Here I would like to point, as a diversion from the main course of discussion, to the fact that Islam addresses the whole life in general and devises for it the best system which guides toward the goal in a deliberate manner and based on principles of justice and equity. Whereas we find the positivist world today floundering in the establishment of a desirable system for the protection of human dignity, distribution of responsibilities, and realization of rights. Therefore, social systems collapse, one after another, and admit their defeat while Islam remains a straight religion without any deviation.
As an example for this argument, we focus on the slogan which the positivist world spouts through giving it a widespread global character and which has recently altered to a sweeping emotional wave, namely the slogan of equality of women and men in all situations, periods, and places, and with respect to all rights without any exceptions whatever it would be.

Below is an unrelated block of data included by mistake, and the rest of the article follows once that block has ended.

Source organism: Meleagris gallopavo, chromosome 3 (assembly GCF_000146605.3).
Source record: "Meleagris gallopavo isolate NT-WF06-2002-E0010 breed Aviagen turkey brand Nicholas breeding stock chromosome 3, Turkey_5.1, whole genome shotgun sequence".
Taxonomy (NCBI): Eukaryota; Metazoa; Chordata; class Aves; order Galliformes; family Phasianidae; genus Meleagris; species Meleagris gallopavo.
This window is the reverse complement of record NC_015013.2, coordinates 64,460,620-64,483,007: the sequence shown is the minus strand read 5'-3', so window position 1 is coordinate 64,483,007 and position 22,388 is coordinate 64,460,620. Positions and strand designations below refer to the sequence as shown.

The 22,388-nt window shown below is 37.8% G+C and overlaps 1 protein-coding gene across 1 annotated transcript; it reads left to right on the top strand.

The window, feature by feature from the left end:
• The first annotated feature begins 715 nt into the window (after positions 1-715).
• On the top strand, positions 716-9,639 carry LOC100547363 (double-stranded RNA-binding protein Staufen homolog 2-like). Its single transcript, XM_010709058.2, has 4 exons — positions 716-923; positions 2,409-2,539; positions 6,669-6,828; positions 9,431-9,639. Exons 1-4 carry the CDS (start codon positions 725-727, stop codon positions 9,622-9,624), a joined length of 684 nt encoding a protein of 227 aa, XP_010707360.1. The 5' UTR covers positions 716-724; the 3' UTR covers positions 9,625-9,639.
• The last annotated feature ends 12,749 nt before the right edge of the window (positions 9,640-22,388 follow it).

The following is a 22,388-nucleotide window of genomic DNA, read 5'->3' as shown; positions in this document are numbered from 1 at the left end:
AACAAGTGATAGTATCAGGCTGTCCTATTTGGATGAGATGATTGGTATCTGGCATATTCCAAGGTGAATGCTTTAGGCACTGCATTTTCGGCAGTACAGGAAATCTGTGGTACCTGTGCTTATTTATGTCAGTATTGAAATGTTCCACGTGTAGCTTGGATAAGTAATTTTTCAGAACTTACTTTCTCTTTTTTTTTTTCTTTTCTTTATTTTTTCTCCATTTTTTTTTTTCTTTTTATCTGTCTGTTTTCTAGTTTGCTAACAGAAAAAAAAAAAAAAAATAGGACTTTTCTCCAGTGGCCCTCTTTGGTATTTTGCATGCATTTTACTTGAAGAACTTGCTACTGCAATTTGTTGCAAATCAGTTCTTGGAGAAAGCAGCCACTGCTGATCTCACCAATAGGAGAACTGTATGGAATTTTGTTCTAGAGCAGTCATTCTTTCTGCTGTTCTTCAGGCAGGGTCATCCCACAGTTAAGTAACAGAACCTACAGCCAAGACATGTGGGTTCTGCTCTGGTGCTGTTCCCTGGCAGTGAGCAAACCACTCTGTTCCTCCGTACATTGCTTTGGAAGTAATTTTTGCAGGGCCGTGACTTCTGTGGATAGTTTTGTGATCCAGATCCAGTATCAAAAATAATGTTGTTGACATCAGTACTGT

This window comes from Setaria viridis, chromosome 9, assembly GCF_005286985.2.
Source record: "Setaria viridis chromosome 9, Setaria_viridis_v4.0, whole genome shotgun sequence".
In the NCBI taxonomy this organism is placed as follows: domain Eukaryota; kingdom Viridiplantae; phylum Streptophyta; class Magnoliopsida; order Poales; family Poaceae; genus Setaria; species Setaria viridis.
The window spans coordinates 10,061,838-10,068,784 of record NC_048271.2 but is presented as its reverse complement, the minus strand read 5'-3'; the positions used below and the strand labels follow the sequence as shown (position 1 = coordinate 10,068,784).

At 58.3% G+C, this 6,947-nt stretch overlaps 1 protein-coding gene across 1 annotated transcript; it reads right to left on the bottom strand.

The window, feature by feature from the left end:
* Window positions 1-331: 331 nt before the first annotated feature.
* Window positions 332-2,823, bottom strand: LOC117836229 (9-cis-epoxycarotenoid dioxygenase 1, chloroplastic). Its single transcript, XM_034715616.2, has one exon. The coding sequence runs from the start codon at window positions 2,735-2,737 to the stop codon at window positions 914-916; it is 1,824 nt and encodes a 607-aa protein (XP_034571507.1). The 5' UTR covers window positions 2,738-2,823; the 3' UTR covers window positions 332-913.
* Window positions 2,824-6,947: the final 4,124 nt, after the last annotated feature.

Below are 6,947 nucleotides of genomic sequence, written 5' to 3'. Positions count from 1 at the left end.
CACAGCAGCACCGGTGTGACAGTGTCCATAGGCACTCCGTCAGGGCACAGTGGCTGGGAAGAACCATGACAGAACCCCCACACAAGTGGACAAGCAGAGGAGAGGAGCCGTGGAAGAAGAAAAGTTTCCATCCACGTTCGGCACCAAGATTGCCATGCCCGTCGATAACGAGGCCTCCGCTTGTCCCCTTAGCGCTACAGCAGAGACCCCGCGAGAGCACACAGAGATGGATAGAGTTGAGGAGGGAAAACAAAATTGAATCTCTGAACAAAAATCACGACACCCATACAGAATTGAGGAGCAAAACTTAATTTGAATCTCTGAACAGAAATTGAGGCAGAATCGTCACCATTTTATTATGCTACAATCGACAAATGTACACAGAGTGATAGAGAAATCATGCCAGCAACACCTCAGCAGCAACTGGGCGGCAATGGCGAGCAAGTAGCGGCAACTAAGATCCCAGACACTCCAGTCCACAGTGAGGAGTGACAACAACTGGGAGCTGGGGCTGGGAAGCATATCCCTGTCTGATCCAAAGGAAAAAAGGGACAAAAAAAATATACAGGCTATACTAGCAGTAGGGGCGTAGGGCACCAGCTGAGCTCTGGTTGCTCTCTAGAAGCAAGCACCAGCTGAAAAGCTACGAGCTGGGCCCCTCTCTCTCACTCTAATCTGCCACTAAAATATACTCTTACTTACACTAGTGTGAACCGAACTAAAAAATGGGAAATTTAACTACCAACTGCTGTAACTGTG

We have been finding this slogan tens of times in the documents presented in the conferences of Mexico City, Bucharest, Cairo, and recently in a strong and explicit form, in the Beijing Conference on Woman. We see the document produced by this conference concentrating, specifically, on the issues of inheritance, absolute material equality, judgeship, and the so called sexual freedom rights for all ages and so forth.
We consider this slogan as a blind assertion although it has an attractive appearance since equality is one of the principles favorable to the human taste concerning two individuals whose rights are equal in terms of their human dignity and affiliation, i.e. the man and the woman. But this principle is not too general to have exceptions.